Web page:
China Is Executing To Plan: Foxconn Replaces 60,000 Workers With Robots
Last month we discussed the fact that officials had approved the latest Five Year Plan for China’s economy. The ultimate goal of the plan is to overtake Germany, Japan, and the United States in terms of manufacturing sophistication by 2049, the 100th anniversary of the founding of the People’s Republic of China.
To make that happen, the government needs Chinese manufacturers to adopt robots by the millions. It also wants Chinese companies to start producing more of these robots, , and to enable that there is an initiative making billions of yuan available for manufacturers to upgrade to technologies including advanced machinery and robots.
The manufacturing hub for the electronics industry, Kunshan, in Jiangsu province is proving that that initiative is well underway. As the South China Morning Post reports,thirty five companies, including Apple’s key supplier Foxconn, spent a total of 4 billion yuan on artificial intelligence last year, and more companies are going to follow suit.
Spurred by the initiative and a desire to cut down on labor costs, Foxconn has reduced its workforce by a whopping 60,000 people thanks to the introduction of robots. Foxconn’s headcount went from 110,000 down to 50,000 (adding to the mass layoffs thatwe have warned will cause further social unrest in China).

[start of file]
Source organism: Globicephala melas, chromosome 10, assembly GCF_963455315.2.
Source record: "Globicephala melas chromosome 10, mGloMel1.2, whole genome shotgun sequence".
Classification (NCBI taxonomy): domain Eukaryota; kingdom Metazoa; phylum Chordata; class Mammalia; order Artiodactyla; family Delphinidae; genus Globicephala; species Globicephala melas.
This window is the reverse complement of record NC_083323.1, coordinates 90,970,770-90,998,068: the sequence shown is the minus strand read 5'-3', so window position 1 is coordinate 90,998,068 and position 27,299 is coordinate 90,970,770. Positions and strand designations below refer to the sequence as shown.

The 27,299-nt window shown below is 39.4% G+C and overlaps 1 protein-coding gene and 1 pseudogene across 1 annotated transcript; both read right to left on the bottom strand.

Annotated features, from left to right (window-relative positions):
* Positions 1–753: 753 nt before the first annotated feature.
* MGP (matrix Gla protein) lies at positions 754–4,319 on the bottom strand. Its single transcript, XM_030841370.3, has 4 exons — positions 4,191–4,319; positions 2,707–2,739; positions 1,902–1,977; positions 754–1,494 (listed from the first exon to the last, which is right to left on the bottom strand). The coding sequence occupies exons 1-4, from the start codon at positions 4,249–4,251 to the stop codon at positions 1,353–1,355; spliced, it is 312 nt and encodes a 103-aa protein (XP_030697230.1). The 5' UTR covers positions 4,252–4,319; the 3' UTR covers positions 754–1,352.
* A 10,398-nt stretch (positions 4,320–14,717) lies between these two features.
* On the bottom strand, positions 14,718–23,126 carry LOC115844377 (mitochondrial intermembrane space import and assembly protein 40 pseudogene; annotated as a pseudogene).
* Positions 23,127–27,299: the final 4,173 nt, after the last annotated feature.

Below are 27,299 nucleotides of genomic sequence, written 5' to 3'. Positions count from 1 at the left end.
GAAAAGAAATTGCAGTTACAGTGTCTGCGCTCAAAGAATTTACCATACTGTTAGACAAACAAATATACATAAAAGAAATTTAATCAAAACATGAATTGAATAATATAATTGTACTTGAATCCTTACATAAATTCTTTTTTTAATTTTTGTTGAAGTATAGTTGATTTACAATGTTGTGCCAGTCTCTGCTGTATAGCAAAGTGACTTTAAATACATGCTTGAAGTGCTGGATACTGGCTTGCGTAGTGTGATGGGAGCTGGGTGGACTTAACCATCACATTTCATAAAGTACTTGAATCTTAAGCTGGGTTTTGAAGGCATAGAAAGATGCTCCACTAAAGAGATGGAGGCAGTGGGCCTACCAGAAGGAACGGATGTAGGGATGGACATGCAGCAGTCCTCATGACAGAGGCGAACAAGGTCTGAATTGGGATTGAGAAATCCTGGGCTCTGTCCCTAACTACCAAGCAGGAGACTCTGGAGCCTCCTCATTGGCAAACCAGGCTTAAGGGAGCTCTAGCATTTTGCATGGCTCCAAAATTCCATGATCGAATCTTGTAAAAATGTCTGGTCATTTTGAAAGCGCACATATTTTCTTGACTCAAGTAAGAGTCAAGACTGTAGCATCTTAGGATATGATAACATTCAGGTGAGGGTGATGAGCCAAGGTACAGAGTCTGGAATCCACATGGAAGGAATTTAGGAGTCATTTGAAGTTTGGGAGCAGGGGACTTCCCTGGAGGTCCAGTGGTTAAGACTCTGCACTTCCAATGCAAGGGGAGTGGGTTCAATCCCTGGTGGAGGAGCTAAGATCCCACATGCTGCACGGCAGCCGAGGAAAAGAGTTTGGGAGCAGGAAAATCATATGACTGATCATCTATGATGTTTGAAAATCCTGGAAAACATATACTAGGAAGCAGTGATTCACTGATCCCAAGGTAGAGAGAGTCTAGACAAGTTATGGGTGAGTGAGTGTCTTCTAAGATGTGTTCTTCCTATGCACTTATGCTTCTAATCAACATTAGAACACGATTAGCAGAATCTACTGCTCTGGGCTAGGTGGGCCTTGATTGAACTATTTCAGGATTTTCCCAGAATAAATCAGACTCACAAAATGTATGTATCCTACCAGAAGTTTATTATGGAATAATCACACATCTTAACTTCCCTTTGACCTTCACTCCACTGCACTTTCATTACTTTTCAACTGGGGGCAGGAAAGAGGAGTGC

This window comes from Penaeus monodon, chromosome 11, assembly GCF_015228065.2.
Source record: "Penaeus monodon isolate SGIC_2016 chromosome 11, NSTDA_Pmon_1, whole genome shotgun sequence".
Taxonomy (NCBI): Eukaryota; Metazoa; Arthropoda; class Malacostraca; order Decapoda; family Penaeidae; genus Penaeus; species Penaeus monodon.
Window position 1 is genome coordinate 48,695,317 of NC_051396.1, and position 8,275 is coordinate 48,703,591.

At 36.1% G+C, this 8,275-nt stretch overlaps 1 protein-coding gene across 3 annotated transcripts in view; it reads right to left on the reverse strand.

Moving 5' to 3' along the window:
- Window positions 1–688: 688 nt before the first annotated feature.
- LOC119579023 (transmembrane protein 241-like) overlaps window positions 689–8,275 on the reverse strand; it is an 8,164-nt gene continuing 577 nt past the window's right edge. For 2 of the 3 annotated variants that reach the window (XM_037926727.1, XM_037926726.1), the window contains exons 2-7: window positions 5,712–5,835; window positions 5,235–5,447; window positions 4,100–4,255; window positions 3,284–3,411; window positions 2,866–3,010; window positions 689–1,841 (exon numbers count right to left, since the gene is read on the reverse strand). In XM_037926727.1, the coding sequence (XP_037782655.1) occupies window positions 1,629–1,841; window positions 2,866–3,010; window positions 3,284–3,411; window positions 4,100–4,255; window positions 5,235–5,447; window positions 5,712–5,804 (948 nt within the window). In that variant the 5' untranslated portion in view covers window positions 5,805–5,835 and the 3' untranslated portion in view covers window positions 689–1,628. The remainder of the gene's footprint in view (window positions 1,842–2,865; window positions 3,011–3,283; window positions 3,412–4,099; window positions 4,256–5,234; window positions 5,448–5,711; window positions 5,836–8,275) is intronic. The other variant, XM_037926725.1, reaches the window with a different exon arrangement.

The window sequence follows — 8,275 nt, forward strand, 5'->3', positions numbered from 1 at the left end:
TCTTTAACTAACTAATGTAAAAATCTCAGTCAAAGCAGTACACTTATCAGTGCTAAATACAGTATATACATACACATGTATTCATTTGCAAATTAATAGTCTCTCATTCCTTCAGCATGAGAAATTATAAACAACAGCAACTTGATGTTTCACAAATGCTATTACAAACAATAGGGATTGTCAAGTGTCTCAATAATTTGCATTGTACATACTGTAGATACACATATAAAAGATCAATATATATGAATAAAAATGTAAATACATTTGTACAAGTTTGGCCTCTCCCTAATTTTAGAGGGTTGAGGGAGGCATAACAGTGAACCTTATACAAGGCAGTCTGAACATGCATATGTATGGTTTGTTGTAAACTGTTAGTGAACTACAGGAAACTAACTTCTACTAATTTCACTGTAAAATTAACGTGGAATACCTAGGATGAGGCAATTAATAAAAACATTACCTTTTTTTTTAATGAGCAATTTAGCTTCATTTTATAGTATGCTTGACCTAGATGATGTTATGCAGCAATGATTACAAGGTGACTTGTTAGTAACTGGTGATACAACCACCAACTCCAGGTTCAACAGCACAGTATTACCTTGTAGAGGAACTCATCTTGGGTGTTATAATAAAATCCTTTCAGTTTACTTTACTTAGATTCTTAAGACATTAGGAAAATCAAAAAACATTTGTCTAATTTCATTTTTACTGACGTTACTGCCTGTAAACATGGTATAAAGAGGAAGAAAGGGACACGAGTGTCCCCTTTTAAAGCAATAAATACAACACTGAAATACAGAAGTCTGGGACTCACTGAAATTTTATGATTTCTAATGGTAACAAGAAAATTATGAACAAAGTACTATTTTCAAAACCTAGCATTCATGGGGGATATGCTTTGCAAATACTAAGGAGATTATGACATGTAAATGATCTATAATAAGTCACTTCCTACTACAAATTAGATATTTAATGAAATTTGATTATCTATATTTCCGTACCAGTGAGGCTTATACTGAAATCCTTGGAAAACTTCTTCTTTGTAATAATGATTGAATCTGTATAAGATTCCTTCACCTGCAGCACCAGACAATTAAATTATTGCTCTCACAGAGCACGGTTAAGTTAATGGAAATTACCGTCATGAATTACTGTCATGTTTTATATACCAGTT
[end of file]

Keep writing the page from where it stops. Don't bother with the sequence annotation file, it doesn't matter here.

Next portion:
We’re not sure how all of this will play out in the grand scheme of the Five Year Plan that was put together, but what is clear is that China is wasting no time in executing the early stages of the plan.
That is just the beginning.
The transition from human to robot workers may upend Chinese society. Some displaced factory workers could find employment in the service sector, but not all of the 100 million now employed in factories will find such jobs a good match. So a sudden shift toward robots and automation could cause economic hardship and social unrest. “You can make the argument that robotic technology is the way to save manufacturing in China,” says Yasheng Huang, a professor at MIT’s Sloan School of Management. “But China also has a huge labor force. What are you going to do with them?”
For now, that question remains unanswered, but that won’t stop from unleashing the biggest robotic revolution seen in recent years.
In an effort to minimize the social unrest that is already taking place, the country has said that as much as $23 billion will be set aside to cover the layoffs in the coal and steel sectors as it tries to cut down on overcapacity – we’re eager to find out how much will be set aside for workers that are being displaced by these robots.